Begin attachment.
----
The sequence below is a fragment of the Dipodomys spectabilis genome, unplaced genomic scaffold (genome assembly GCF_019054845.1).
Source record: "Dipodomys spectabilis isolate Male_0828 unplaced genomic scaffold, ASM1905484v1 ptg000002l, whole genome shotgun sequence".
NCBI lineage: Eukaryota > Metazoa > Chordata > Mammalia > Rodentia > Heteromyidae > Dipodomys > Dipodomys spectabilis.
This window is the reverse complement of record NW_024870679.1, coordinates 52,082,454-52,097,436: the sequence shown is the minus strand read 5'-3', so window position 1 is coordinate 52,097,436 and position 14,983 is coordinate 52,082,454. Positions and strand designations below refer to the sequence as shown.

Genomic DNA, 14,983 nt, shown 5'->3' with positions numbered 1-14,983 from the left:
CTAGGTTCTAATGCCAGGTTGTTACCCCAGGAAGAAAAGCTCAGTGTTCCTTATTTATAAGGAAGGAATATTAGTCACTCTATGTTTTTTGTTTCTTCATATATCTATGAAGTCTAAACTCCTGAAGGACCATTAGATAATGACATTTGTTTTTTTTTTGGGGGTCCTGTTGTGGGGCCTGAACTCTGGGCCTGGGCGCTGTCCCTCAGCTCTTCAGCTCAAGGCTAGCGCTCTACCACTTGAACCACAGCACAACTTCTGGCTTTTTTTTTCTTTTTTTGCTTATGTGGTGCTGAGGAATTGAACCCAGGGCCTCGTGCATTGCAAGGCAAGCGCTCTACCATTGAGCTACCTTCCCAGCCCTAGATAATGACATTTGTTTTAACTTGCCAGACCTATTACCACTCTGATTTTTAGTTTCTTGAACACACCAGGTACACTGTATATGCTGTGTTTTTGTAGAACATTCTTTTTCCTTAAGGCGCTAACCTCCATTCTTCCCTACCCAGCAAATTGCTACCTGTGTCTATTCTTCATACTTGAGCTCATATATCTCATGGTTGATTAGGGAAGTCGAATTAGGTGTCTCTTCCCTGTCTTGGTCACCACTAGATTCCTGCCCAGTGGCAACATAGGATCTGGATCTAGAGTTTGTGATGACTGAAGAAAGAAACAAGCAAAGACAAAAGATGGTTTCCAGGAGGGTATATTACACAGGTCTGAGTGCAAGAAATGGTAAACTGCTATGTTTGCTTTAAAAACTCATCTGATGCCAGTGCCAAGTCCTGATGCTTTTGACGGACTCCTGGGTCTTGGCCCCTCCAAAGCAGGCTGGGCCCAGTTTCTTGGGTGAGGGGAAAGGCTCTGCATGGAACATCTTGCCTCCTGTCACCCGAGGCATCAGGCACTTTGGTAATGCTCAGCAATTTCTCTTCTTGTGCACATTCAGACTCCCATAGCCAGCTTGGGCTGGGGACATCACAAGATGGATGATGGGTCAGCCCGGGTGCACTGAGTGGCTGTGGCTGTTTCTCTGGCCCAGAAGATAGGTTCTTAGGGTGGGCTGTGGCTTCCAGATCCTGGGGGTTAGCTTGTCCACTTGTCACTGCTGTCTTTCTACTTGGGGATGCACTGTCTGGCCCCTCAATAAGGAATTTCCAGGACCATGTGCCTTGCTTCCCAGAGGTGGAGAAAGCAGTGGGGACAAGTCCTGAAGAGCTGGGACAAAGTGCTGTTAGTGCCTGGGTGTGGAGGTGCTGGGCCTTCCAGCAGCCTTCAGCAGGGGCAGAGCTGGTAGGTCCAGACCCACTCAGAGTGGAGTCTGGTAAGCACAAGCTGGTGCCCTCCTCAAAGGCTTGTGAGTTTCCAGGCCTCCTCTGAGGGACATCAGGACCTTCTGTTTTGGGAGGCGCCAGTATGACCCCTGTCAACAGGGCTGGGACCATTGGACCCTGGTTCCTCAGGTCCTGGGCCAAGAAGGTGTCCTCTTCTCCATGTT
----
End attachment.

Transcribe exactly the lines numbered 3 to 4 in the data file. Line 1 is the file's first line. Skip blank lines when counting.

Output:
NCBI lineage: Eukaryota > Metazoa > Chordata > Mammalia > Rodentia > Heteromyidae > Dipodomys > Dipodomys spectabilis.
This window is the reverse complement of record NW_024870679.1, coordinates 52,082,454-52,097,436: the sequence shown is the minus strand read 5'-3', so window position 1 is coordinate 52,097,436 and position 14,983 is coordinate 52,082,454. Positions and strand designations below refer to the sequence as shown.